Resemblance-based resources for reductive singularism (or: How to be a Humean singularist about causation)
David Bourget (Western Ontario)
David Chalmers (ANU, NYU)
Rafael De Clercq
Ezio Di Nucci
Jack Alan Reynolds
Learn more about PhilPapers
The Monist 92 (1):153-190 (2009)
Hume argued that experience could not justify commonly held beliefs in singular causal effcacy, according to which individual or singular causes produce their effects or make their effects happen. Hume's discussion has been influential, as motivating the view that Causal reductionism (denying that causal efficacy is an irreducible feature of natural reality) requires Causal generalism (according to which causal relations are metaphysically constituted by patterns of events). Here I argue that causal reductionists---indeed, Hume himself---have previously unappreciated resources for making sense of Causal singularism, associated with a relation that has been curiously underexploited in the causation debates: resemblance. The core idea I explore here is that causation may be metaphysically and epistemologically indicated by the coming-to-be of a resemblance. Comings-to-be of resemblances are epistemically available in the singular instance, even by Hume's strict lights, and, I argue, can justify (albeit fallibly) belief in the holding of singular causal relations; hence Hume's general argument for generalism fails. More to the contemporary metaphysical point, comings-to-be of resemblances provide valuable resources for existing singularist accounts: while neither changes (Ducasse) nor transfers of physical quantities (Fair, Dowe, Salmon) provide a suffciently fine-grained basis for the individuation of causes, either changes or transfers, in combination with comings-to-be of resemblances, can do so.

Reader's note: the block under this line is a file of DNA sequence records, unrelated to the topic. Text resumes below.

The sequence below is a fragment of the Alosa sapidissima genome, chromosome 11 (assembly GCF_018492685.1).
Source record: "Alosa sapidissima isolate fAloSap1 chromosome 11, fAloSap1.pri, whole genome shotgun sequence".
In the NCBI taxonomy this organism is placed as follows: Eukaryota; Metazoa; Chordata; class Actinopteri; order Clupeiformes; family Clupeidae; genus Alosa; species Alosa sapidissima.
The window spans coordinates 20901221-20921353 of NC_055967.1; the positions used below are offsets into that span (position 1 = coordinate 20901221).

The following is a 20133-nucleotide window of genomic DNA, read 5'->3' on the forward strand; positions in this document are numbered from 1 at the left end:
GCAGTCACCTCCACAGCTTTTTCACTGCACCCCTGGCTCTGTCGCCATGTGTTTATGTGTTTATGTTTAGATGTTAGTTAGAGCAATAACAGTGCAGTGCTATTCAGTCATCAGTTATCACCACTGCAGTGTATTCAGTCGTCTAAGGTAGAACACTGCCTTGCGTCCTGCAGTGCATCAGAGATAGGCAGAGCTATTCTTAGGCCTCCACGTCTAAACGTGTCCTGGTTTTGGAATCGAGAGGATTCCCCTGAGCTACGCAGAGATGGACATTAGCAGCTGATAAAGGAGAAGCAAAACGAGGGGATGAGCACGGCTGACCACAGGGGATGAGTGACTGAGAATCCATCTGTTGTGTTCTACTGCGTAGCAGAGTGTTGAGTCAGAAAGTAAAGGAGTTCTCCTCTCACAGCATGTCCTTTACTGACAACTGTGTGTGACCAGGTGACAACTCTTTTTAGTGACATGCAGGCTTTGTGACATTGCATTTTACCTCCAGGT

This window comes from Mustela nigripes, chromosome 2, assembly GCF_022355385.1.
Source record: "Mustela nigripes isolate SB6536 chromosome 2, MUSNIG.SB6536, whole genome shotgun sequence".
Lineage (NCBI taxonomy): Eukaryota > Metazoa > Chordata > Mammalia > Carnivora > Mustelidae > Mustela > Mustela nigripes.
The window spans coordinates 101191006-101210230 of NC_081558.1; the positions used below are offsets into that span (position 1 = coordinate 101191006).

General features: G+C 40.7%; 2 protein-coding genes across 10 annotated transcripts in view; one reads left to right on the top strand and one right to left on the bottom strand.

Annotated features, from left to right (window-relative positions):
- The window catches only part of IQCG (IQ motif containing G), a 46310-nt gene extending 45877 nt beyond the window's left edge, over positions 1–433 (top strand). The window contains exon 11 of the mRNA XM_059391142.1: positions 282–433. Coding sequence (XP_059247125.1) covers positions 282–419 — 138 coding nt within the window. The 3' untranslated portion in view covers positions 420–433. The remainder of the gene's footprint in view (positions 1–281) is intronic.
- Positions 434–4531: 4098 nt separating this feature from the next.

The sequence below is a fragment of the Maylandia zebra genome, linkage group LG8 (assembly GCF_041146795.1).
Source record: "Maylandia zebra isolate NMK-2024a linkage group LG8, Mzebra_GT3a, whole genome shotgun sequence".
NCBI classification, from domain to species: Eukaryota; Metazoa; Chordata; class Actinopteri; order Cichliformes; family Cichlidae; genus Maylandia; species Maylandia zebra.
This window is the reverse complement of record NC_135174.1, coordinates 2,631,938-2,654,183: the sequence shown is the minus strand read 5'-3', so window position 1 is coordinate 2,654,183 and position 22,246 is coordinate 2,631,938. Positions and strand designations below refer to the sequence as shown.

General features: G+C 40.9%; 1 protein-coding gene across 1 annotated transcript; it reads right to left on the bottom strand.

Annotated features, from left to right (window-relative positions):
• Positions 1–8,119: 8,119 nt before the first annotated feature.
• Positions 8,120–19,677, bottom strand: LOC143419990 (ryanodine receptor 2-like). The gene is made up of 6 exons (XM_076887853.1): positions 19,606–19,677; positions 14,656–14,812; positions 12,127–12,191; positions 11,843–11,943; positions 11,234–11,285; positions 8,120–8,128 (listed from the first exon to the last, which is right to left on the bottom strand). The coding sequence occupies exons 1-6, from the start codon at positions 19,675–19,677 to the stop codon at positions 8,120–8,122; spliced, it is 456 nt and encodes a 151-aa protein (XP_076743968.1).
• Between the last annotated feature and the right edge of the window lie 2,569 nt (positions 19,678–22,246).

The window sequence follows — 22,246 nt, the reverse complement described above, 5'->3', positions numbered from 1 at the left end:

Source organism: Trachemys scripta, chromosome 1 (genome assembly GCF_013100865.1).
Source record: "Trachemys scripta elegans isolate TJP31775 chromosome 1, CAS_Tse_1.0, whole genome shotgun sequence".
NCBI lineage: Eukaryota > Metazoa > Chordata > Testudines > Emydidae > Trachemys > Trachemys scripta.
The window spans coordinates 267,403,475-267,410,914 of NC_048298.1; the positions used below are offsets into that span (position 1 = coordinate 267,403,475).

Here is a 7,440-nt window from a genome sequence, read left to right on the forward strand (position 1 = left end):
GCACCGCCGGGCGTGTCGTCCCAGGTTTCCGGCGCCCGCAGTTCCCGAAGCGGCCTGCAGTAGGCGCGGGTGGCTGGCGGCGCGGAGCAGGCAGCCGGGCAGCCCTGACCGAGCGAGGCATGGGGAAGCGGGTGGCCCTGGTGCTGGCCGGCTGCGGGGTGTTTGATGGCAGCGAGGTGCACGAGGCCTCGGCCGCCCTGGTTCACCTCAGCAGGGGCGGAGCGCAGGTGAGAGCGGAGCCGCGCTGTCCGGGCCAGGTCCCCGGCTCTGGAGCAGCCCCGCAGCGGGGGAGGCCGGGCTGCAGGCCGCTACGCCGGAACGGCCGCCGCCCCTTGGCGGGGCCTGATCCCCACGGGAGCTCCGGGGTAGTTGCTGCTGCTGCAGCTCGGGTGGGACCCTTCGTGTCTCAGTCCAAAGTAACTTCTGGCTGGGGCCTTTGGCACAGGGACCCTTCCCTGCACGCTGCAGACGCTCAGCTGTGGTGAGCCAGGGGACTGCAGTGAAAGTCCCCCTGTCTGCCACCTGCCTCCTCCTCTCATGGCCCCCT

|Keywords||causation singlarist causation transfer accounts causal reductionism causal generalism Ehring Dowe Salmon Hume resemblance|
|Categories||categorize this paper)|
Setup an account with your affiliations in order to access resources via your University's proxy server
Configure custom proxy (use this if your affiliation does not provide a proxy)
|Through your library|
References found in this work BETA
No references found.
Citations of this work BETA
No citations found.
Similar books and articles
Asbjørn Steglich-Petersen (2012). Against the Contrastive Account of Singular Causation. British Journal for the Philosophy of Science 63 (1):115-143.
Anton Froeyman (2012). The Ontology of Causal Process Theories. Philosophia 40 (3):523-538.
Douglas Ehring (1986). Causal Processes and Causal Interactions. PSA: Proceedings of the Biennial Meeting of the Philosophy of Science Association 1986:24 - 32.
Mehmet Elgin (2010). How Could There Be True Causal Claims Without There Being Special Causal Facts in the World? Philosophia 38 (4):755-771.
Brian Ellis (2000). Causal Laws and Singular Causation. Philosophy and Phenomenological Research 61 (2):329-351.
Peter Millican (2009). Hume, Causal Realism, and Causal Science. Mind 118 (471):647-712.
Anjan Chakravartty (2005). Causal Realism: Events and Processes. [REVIEW] Erkenntnis 63 (1):7 - 31.
Phil Dowe (2000). Physical Causation. Cambridge University Press.
Added to index2009-01-28
Total downloads76 ( #56,337 of 1,907,461 )
Recent downloads (6 months)14 ( #45,399 of 1,907,461 )
How can I increase my downloads?